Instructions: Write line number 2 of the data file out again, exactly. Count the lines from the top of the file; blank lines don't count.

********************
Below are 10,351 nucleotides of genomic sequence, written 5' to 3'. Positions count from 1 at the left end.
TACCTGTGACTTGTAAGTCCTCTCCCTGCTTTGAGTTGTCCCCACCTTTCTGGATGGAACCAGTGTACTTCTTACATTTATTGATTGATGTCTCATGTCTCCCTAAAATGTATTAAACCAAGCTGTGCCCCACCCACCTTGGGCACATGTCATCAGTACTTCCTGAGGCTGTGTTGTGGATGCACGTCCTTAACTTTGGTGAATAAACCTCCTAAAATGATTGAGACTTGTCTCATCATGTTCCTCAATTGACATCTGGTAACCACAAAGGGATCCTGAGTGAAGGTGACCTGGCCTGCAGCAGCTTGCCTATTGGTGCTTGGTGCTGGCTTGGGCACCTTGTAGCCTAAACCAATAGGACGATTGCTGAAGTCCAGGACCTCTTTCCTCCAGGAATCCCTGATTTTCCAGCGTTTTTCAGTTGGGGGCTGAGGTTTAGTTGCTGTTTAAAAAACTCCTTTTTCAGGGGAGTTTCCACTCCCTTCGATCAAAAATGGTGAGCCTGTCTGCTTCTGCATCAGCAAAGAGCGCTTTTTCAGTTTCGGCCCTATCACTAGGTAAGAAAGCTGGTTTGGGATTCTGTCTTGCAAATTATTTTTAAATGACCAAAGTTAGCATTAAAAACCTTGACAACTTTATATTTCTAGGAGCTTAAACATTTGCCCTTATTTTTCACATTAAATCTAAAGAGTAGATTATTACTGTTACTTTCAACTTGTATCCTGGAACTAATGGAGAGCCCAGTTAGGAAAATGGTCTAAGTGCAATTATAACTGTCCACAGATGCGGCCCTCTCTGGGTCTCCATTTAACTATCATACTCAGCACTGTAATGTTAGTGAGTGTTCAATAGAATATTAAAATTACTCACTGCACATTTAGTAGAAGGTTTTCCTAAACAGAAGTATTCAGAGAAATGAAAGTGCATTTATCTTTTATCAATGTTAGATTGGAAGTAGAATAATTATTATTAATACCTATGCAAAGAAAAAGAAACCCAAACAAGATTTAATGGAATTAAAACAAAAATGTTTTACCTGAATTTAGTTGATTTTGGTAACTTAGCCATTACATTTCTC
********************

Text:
TACCTGTGACTTGTAAGTCCTCTCCCTGCTTTGAGTTGTCCCCACCTTTCTGGATGGAACCAGTGTACTTCTTACATTTATTGATTGATGTCTCATGTCTCCCTAAAATGTATTAAACCAAGCTGTGCCCCACCCACCTTGGGCACATGTCATCAGTACTTCCTGAGGCTGTGTTGTGGATGCACGTCCTTAACTTTGGTGAATAAACCTCCTAAAATGATTGAGACTTGTCTCATCATGTTCCTCAATTGACATCTGGTAACCACAAAGGGATCCTGAGTGAAGGTGACCTGGCCTGCAGCAGCTTGCCTATTGGTGCTTGGTGCTGGCTTGGGCACCTTGTAGCCTAAACCAATAGGACGATTGCTGAAGTCCAGGACCTCTTTCCTCCAGGAATCCCTGATTTTCCAGCGTTTTTCAGTTGGGGGCTGAGGTTTAGTTGCTGTTTAAAAAACTCCTTTTTCAGGGGAGTTTCCACTCCCTTCGATCAAAAATGGTGAGCCTGTCTGCTTCTGCATCAGCAAAGAGCGCTTTTTCAGTTTCGGCCCTATCACTAGGTAAGAAAGCTGGTTTGGGATTCTGTCTTGCAAATTATTTTTAAATGACCAAAGTTAGCATTAAAAACCTTGACAACTTTATATTTCTAGGAGCTTAAACATTTGCCCTTATTTTTCACATTAAATCTAAAGAGTAGATTATTACTGTTACTTTCAACTTGTATCCTGGAACTAATGGAGAGCCCAGTTAGGAAAATGGTCTAAGTGCAATTATAACTGTCCACAGATGCGGCCCTCTCTGGGTCTCCATTTAACTATCATACTCAGCACTGTAATGTTAGTGAGTGTTCAATAGAATATTAAAATTACTCACTGCACATTTAGTAGAAGGTTTTCCTAAACAGAAGTATTCAGAGAAATGAAAGTGCATTTATCTTTTATCAATGTTAGATTGGAAGTAGAATAATTATTATTAATACCTATGCAAAGAAAAAGAAACCCAAACAAGATTTAATGGAATTAAAACAAAAATGTTTTACCTGAATTTAGTTGATTTTGGTAACTTAGCCATTACATTTCTC